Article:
Forgue brings life experience to council presidency

Forgue brings life experience to council presidency

GLOCESTER – Newly appointed Town Council President Julian “Jay” Forgue says he’s “sat with English lords, sat with presidents. I’ve met very influential people. It’s a worldly experience that I have.”

On Jan. 4, the Glocester Town Council voted 4-1 to elect Forgue, 69, as president, with Republican Walter M. O. Steere against the appointment.

Steere was the top earner in the general election with 3,266 votes. Forgue, a Republican, earned second in the race, with 3,211 votes, and was the top-earning endorsed Republican. Newly elected council members William Worthy and Stephen Arnold are also endorsed by the Republican party, and Steere is not.

Forgue said he believes the council appointed him after his good work on his first term in office.

“I have led a pretty intriguing life if you ask me,” he said.

Born in Providence, Forgue has lived in Glocester since 1977, long after he began his life traveling across continents selling horses. He said he started out buying and selling saddle horses, then moved on to thoroughbreds with such success that he met the president of Venezuela in the 1980s and raced a horse in a million-dollar race in Hong Kong.

That all ended when he became sick in 1994, and switched to selling horse trailers. He retired and sold his business two years ago, and is now enjoying riding trail horses with his wife.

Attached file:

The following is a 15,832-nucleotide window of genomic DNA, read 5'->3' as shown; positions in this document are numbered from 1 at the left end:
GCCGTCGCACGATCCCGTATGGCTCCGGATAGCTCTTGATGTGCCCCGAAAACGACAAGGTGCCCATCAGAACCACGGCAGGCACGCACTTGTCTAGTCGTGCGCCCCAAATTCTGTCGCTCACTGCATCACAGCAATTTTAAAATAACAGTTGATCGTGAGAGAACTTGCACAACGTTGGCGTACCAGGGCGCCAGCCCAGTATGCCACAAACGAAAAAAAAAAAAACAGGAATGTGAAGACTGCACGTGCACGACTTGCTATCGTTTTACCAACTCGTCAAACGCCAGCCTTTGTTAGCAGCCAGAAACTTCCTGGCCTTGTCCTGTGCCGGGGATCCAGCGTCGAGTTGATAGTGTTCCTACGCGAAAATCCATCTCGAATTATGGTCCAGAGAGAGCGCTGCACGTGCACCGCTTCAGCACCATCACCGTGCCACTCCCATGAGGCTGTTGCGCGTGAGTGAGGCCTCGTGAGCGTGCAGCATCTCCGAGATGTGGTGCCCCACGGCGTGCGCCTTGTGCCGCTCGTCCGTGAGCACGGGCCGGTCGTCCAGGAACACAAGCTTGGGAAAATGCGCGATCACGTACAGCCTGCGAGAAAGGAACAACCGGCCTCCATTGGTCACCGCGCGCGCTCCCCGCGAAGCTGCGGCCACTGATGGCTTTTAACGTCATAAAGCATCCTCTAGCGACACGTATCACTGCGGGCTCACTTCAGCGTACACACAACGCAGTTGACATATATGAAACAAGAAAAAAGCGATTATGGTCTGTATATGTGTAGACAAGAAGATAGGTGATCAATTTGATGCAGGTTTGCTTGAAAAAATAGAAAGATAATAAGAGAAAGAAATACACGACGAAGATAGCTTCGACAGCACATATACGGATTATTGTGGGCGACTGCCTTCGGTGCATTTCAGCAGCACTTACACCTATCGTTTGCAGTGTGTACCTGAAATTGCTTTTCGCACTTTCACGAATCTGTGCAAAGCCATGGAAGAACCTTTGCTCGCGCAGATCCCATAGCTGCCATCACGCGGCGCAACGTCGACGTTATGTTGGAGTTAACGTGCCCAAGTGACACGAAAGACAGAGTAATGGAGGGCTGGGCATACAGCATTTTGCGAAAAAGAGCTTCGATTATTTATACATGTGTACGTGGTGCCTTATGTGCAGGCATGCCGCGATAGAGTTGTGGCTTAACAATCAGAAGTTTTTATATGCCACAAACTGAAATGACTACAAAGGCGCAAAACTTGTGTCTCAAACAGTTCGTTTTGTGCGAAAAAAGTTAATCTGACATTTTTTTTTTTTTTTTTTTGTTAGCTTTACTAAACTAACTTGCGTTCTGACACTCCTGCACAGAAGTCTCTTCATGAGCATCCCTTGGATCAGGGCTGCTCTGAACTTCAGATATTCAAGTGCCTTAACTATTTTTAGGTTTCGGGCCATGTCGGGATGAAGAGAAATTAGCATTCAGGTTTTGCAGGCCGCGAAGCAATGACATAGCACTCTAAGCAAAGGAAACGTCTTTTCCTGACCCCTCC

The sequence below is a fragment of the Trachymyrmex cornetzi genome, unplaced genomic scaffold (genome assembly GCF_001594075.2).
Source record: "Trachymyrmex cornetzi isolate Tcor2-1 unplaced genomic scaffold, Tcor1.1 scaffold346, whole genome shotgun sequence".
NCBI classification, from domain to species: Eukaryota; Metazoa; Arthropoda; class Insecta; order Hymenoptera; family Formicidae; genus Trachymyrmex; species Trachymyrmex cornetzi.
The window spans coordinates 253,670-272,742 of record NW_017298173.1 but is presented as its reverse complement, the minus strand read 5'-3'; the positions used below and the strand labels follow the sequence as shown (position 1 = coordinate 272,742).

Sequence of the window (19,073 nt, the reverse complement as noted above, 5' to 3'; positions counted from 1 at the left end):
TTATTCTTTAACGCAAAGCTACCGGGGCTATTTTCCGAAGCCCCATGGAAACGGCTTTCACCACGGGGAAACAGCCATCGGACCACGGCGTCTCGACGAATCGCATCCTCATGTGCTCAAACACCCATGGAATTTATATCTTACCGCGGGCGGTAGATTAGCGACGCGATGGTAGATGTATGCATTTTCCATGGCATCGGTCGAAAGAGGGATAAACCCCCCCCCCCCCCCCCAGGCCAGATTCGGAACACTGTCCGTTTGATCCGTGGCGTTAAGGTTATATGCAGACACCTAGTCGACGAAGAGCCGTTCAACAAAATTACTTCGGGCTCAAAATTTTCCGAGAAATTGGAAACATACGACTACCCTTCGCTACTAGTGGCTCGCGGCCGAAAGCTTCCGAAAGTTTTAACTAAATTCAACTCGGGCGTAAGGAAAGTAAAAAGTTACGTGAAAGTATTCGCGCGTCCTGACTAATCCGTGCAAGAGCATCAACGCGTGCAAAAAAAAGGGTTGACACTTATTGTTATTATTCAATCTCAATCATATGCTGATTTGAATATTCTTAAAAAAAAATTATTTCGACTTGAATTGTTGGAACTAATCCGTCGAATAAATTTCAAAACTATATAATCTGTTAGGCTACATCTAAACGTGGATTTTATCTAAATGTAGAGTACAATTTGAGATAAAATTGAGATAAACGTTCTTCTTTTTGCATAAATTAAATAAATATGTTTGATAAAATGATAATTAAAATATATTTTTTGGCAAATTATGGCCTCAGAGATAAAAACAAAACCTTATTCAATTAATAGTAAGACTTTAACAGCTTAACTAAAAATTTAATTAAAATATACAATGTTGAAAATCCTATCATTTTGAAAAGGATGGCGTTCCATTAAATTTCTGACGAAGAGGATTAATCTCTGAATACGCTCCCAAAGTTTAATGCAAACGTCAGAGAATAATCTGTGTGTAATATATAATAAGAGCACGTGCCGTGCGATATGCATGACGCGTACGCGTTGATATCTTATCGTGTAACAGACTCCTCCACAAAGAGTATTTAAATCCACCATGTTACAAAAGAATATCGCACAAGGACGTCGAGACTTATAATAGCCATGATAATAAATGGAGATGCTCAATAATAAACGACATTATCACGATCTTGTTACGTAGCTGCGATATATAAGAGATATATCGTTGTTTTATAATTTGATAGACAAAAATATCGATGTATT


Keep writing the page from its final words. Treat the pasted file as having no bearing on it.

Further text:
Forgue said he will use the many lessons he’s learned in his international business to keep Glocester thriving in its rural and historic characteristics.

“My experience comes from my travels in life. I’ve seen a lot, which means I’ve seen a lot of things that work,” Forgue said.

When Forgue arrived in Glocester, he quickly made a name for himself. He developed the first-ever planned unit development in town, which includes residential, commercial and farmland, and required a new zoning section to be created.

Forgue said the only “lemon” Glocester has going is the lack of sewer and water lines in Chepachet. He added that the town “missed the boat” on putting lines in Chepachet, and it will now cost the town a fortune.

On his time on the council, Forgue said he is proud to have helped reboot the Economic Development Commission, which is looking at the direction the town wants to head in. To him, that means keeping the historic character of Chepachet and leaning into the town’s eclectic sentiment, pushing toward artist-run galleries and boutique stores.

“My goal is to make lemonade out of a lemon,” Forgue said.

He said he is proud that Main Street has some of the “greatest historical buildings in the state,” including Brown and Hopkins, the longest continually running general store in the country.

“My reasoning for cultivating that is to build the attraction that people enjoy and reflect on to build nice homes in town. If we’re going to be a bedroom community, let’s have the best bedrooms around,” he said.

“It’s the only direction we can go in. We no longer want anymore strip malls in town. We’re trying to keep rural as much as we possibly can, that’s what we want to do,” Forgue said.

He highlighted a move to larger buffers on solar arrays in town, hoping the trend pushes green energy development more toward rooftops solar displays to keep space for larger homes in the areas surrounding Chepachet.

In addition to keeping downtown on the move, Forgue said the Land Trust and Conservation Commission are keeping Glocester’s walking trails and open spaces in peak condition as a major attraction to new possible homeowners.

“We have a wonderful group of volunteers on different boards and at different levels. They’re devoted and give a lot of their time to Glocester,” he said.

Independent William Reichert was appointed vice president of the council for his second term.